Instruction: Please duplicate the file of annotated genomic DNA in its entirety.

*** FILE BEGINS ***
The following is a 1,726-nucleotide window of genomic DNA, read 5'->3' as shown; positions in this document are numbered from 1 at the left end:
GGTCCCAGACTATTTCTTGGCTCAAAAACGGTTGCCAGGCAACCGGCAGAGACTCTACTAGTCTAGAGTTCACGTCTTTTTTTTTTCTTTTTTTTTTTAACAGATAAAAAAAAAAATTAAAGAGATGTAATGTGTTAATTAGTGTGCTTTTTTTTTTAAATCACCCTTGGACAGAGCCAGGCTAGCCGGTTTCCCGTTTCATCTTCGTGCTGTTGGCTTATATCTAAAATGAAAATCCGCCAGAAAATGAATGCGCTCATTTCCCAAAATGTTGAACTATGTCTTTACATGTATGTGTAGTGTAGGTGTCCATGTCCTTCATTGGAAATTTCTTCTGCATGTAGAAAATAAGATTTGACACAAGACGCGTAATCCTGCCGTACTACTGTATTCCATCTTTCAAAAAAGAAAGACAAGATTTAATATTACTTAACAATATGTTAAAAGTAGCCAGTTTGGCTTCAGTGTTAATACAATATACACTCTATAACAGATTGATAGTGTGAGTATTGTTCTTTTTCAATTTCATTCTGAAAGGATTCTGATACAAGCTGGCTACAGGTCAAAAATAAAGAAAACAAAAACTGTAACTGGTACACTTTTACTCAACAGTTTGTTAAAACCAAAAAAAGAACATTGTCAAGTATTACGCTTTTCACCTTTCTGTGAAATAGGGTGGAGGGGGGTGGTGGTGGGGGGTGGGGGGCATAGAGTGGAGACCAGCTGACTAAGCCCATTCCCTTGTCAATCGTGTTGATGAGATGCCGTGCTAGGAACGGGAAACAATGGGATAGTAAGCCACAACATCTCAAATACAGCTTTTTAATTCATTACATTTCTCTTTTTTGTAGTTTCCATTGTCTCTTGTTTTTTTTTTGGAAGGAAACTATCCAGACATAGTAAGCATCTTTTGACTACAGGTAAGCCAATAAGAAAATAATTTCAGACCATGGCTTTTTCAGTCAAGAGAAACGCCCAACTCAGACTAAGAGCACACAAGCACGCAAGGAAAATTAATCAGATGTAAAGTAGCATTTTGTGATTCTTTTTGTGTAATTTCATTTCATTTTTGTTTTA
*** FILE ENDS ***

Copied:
The following is a 1,726-nucleotide window of genomic DNA, read 5'->3' as shown; positions in this document are numbered from 1 at the left end:
GGTCCCAGACTATTTCTTGGCTCAAAAACGGTTGCCAGGCAACCGGCAGAGACTCTACTAGTCTAGAGTTCACGTCTTTTTTTTTTCTTTTTTTTTTTAACAGATAAAAAAAAAAATTAAAGAGATGTAATGTGTTAATTAGTGTGCTTTTTTTTTTAAATCACCCTTGGACAGAGCCAGGCTAGCCGGTTTCCCGTTTCATCTTCGTGCTGTTGGCTTATATCTAAAATGAAAATCCGCCAGAAAATGAATGCGCTCATTTCCCAAAATGTTGAACTATGTCTTTACATGTATGTGTAGTGTAGGTGTCCATGTCCTTCATTGGAAATTTCTTCTGCATGTAGAAAATAAGATTTGACACAAGACGCGTAATCCTGCCGTACTACTGTATTCCATCTTTCAAAAAAGAAAGACAAGATTTAATATTACTTAACAATATGTTAAAAGTAGCCAGTTTGGCTTCAGTGTTAATACAATATACACTCTATAACAGATTGATAGTGTGAGTATTGTTCTTTTTCAATTTCATTCTGAAAGGATTCTGATACAAGCTGGCTACAGGTCAAAAATAAAGAAAACAAAAACTGTAACTGGTACACTTTTACTCAACAGTTTGTTAAAACCAAAAAAAGAACATTGTCAAGTATTACGCTTTTCACCTTTCTGTGAAATAGGGTGGAGGGGGGTGGTGGTGGGGGGTGGGGGGCATAGAGTGGAGACCAGCTGACTAAGCCCATTCCCTTGTCAATCGTGTTGATGAGATGCCGTGCTAGGAACGGGAAACAATGGGATAGTAAGCCACAACATCTCAAATACAGCTTTTTAATTCATTACATTTCTCTTTTTTGTAGTTTCCATTGTCTCTTGTTTTTTTTTTGGAAGGAAACTATCCAGACATAGTAAGCATCTTTTGACTACAGGTAAGCCAATAAGAAAATAATTTCAGACCATGGCTTTTTCAGTCAAGAGAAACGCCCAACTCAGACTAAGAGCACACAAGCACGCAAGGAAAATTAATCAGATGTAAAGTAGCATTTTGTGATTCTTTTTGTGTAATTTCATTTCATTTTTGTTTTA